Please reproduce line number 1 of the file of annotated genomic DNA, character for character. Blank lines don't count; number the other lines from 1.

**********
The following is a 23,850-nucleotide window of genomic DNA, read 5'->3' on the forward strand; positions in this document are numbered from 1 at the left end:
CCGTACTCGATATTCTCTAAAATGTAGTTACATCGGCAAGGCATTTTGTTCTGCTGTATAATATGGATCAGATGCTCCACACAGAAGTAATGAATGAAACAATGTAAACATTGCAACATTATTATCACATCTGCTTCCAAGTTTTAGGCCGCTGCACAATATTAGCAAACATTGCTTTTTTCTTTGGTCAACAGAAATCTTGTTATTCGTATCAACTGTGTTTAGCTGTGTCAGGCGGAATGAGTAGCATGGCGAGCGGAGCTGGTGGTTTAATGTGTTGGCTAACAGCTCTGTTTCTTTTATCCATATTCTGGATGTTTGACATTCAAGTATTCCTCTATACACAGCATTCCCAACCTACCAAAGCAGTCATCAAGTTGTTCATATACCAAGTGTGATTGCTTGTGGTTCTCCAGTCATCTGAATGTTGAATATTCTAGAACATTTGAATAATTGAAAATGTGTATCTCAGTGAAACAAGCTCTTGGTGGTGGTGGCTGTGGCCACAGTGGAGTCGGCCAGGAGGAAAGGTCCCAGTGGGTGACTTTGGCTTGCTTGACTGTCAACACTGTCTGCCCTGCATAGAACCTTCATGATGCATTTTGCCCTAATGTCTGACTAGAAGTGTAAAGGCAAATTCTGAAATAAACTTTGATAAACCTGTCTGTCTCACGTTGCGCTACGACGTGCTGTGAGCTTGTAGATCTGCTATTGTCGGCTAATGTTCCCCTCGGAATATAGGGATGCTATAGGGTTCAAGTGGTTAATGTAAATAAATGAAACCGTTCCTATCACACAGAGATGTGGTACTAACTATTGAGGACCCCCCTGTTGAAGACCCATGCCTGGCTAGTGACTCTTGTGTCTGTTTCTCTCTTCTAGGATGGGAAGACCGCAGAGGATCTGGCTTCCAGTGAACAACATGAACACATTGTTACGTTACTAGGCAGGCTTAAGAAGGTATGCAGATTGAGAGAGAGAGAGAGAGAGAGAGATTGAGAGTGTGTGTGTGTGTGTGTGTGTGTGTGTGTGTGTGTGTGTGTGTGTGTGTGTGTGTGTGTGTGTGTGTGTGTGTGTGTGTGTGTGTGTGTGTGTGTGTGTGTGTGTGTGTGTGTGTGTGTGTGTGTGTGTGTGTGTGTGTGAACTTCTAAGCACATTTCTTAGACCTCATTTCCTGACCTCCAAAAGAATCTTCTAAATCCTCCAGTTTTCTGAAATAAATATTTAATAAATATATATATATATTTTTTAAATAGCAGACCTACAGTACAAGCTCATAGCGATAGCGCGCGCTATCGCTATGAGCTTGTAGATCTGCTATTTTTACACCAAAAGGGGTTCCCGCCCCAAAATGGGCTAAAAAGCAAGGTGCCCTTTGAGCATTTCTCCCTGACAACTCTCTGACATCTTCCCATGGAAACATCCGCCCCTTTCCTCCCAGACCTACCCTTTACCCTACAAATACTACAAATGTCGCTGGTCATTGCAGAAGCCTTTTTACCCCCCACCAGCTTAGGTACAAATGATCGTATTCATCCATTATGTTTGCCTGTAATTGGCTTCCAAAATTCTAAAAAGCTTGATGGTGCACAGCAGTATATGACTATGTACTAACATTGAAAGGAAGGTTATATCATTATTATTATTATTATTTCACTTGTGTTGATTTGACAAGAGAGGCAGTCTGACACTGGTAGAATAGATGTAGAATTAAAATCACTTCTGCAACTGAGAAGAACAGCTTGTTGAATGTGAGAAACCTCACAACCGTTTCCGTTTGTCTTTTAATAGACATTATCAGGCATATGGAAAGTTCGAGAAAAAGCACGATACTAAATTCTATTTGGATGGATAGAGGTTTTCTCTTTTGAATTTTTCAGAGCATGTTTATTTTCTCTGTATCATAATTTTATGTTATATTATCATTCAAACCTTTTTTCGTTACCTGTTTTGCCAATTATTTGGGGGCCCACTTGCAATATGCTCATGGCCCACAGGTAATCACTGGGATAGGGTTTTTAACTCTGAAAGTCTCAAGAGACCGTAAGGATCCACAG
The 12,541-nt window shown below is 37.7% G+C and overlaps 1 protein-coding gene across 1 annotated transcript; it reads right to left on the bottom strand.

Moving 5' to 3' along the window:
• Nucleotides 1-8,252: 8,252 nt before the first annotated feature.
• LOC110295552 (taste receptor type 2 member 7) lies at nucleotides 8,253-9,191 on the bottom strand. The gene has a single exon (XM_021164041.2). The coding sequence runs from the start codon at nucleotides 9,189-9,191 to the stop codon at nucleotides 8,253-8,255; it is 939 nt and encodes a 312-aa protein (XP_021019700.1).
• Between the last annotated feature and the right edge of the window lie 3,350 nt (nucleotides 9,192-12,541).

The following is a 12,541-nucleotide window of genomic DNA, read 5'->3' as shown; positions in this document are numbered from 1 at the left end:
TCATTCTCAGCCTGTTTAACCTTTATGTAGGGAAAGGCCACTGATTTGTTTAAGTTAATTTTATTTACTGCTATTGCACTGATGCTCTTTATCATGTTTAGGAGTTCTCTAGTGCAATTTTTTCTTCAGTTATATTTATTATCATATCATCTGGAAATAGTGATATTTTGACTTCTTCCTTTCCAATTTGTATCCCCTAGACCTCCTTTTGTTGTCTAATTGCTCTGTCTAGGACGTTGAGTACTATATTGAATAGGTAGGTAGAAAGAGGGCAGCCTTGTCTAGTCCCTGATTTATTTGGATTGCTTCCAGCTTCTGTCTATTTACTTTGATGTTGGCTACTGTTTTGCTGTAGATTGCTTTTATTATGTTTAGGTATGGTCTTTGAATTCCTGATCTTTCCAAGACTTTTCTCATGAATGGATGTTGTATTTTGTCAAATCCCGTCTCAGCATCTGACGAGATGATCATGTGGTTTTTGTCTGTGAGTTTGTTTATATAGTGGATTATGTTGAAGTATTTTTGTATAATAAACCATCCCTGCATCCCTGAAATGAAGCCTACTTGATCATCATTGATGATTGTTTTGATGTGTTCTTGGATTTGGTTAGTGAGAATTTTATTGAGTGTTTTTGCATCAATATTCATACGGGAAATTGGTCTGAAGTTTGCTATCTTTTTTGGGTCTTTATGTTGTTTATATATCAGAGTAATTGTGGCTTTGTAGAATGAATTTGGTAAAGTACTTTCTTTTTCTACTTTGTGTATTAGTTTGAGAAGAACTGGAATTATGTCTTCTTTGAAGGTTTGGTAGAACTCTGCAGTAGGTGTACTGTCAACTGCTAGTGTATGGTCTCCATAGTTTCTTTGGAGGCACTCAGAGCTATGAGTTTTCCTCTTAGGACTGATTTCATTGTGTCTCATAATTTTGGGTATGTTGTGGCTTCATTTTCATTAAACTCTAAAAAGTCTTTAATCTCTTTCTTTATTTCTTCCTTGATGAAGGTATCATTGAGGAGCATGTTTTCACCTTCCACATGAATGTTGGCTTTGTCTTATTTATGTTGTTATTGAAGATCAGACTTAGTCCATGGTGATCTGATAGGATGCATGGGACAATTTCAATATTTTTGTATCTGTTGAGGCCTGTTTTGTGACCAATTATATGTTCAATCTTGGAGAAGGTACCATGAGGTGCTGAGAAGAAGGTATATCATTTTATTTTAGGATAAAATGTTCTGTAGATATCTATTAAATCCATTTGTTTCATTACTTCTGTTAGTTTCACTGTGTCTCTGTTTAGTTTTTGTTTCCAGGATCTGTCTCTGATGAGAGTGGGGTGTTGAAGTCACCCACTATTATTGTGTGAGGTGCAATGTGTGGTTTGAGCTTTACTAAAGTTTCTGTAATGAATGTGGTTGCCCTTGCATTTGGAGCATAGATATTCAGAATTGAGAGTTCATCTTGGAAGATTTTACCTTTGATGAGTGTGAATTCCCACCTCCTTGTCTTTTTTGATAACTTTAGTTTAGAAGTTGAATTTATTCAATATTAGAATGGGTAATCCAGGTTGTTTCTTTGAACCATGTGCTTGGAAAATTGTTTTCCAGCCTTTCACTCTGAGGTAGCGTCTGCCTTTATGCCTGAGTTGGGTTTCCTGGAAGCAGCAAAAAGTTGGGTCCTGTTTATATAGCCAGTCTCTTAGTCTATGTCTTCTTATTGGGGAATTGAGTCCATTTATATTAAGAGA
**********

The following is a 23,850-nucleotide window of genomic DNA, read 5'->3' on the forward strand; positions in this document are numbered from 1 at the left end: